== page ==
More problematically, I wonder if it’s good politics. As I said, the base loves it. But beyond that, I suspect its appeal is limited. This may well be for bad reasons—that is, Americans have had it so pounded into them over the last 30 years that anything like this constitutes “class warfare” that they may just reflexively jump to that conclusion. That’s a shame, and it’s very much worth trying to alter that viewpoint in the long term. In the short term, though, Obama needs to get himself reelected, which probably means that he needs to win independent voters by something like the eight points he won them by last time—or at least by five or six. And “higher taxes for the rich” isn’t going to motivate many swing voters…

This is the question—and I mean, it is the question—Obama and the Democrats have to figure out by the summer. Is their core economic message fairness, or is it growth? Liberals tend to say fairness. But I think fairness really only resonates deeply with liberals. Those not already in the choir want to hear more about growth. How to do that?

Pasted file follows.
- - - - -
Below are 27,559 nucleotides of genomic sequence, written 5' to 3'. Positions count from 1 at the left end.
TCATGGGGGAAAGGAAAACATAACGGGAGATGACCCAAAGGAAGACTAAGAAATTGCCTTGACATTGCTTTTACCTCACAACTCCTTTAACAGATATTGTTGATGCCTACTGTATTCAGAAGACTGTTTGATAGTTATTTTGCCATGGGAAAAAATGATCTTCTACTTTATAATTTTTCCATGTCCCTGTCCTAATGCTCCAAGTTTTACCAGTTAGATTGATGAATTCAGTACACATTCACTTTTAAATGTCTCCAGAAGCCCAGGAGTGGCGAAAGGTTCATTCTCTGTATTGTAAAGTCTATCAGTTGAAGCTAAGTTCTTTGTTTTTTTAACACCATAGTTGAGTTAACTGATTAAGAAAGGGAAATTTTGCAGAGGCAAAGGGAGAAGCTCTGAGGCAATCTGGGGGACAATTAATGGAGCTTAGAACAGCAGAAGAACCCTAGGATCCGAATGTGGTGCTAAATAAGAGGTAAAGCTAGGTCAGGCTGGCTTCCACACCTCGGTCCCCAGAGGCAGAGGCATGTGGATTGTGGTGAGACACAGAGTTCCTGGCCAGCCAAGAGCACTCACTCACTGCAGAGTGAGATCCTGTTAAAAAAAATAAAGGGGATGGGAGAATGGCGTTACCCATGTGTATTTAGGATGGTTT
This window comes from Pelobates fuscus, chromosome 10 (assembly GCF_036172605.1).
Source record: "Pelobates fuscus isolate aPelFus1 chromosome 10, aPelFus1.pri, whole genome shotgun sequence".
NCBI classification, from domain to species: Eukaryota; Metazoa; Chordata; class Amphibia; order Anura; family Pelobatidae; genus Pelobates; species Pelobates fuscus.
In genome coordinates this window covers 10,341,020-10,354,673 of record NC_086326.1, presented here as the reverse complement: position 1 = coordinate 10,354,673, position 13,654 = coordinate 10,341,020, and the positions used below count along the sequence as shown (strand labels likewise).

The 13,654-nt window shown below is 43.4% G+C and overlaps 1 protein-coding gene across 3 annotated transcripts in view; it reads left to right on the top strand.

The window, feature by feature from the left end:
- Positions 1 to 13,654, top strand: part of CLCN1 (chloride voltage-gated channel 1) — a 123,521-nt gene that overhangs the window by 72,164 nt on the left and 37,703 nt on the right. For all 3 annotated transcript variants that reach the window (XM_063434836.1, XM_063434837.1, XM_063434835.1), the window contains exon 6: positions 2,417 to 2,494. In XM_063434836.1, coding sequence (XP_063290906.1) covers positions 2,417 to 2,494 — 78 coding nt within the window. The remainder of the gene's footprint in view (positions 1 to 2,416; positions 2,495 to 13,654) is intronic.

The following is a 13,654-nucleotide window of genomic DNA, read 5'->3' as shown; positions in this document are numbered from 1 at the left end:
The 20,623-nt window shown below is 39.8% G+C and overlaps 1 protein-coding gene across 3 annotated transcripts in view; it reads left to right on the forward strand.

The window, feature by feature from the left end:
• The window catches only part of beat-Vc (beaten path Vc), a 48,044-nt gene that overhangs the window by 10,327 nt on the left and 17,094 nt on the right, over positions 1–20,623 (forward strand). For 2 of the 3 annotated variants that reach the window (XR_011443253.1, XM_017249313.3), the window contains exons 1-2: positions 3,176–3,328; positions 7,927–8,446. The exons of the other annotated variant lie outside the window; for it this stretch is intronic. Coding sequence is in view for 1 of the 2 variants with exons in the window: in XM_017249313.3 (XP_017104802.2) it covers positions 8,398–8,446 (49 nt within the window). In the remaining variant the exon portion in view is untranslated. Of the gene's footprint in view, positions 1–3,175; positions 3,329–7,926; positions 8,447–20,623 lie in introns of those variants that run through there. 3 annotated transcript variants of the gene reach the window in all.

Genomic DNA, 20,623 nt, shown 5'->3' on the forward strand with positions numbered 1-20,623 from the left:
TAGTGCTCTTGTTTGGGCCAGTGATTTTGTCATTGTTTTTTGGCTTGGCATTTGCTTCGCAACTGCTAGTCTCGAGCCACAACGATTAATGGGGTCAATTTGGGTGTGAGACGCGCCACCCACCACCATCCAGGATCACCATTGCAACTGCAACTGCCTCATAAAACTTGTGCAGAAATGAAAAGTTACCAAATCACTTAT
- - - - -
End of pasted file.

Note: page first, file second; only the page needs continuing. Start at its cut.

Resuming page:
Fortunately, there is an answer, and Obama himself sometimes supplies it in doses. In all of his economic speeches now, including Tuesday’s, he includes language arguing that we need to invest in the middle class not merely on fairness grounds, but because investing in the middle class is really the way to create growth. In this narrative, middle-class consumers with money in their pockets, not trickle-down 1 percenters, are the real “job creators.” From Tuesday’s speech: